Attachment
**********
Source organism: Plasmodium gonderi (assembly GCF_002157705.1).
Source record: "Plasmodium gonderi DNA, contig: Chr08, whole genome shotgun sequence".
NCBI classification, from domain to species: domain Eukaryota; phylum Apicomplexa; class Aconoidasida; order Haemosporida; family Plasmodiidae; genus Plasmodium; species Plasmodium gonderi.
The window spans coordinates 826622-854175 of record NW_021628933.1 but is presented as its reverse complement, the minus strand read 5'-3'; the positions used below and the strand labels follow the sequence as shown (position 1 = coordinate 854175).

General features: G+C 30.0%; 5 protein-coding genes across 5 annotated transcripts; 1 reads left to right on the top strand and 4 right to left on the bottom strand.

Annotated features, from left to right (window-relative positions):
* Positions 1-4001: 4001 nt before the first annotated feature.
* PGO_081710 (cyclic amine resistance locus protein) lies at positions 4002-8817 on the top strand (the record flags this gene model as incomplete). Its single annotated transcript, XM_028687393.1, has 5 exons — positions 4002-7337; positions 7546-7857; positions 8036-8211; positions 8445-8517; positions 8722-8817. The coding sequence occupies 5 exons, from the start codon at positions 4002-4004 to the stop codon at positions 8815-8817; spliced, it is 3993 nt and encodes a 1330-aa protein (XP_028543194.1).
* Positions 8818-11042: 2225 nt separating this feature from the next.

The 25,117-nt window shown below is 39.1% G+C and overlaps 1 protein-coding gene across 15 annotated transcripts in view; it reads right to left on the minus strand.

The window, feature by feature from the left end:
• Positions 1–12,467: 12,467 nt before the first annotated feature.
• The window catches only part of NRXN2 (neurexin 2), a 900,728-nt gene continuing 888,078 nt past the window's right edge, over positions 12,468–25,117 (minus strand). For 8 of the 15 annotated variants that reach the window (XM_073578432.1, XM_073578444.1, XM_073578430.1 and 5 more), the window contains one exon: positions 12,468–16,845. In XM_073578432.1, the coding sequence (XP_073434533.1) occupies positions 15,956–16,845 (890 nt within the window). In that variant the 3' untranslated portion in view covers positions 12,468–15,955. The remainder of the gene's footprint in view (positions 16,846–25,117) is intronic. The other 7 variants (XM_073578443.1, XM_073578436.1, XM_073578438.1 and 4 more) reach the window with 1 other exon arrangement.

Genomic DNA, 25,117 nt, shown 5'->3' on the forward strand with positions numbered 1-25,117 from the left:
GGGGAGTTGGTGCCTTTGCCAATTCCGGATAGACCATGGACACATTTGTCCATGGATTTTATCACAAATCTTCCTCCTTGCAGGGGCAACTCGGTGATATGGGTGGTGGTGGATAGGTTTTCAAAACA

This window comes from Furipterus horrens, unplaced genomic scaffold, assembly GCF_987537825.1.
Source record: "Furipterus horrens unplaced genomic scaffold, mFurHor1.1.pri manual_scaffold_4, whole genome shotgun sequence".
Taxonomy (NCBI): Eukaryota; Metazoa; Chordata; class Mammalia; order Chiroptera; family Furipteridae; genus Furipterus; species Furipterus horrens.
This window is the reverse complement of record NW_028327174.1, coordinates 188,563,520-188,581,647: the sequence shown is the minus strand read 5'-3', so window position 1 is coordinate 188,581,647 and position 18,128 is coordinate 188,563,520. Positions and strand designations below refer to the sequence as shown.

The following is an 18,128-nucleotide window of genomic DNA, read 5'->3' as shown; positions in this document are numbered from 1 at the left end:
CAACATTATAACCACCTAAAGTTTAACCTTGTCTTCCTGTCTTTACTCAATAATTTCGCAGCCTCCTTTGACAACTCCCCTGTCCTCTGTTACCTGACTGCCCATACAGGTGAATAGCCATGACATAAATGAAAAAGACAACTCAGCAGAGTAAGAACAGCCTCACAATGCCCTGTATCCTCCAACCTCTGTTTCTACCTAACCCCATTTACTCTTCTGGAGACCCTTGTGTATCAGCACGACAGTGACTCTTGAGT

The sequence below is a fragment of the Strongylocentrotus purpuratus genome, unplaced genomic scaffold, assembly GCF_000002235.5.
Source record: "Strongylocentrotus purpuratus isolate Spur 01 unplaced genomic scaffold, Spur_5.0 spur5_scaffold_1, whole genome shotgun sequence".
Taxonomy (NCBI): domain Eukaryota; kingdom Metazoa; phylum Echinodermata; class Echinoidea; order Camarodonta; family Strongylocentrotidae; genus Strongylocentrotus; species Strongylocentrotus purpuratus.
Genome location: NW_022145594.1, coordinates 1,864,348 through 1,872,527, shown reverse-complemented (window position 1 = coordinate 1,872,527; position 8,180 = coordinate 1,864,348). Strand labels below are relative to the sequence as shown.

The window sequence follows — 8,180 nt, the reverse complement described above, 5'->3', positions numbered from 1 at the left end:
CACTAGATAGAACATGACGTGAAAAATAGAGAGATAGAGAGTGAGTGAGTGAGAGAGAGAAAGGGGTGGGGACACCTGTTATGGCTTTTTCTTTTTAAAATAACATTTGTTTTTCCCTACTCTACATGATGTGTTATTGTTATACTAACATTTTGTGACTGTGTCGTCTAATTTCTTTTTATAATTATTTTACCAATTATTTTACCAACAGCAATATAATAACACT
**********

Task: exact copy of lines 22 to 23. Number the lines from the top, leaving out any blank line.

The sequence below is a fragment of the Strongylocentrotus purpuratus genome, unplaced genomic scaffold, assembly GCF_000002235.5.
Source record: "Strongylocentrotus purpuratus isolate Spur 01 unplaced genomic scaffold, Spur_5.0 spur5_scaffold_1, whole genome shotgun sequence".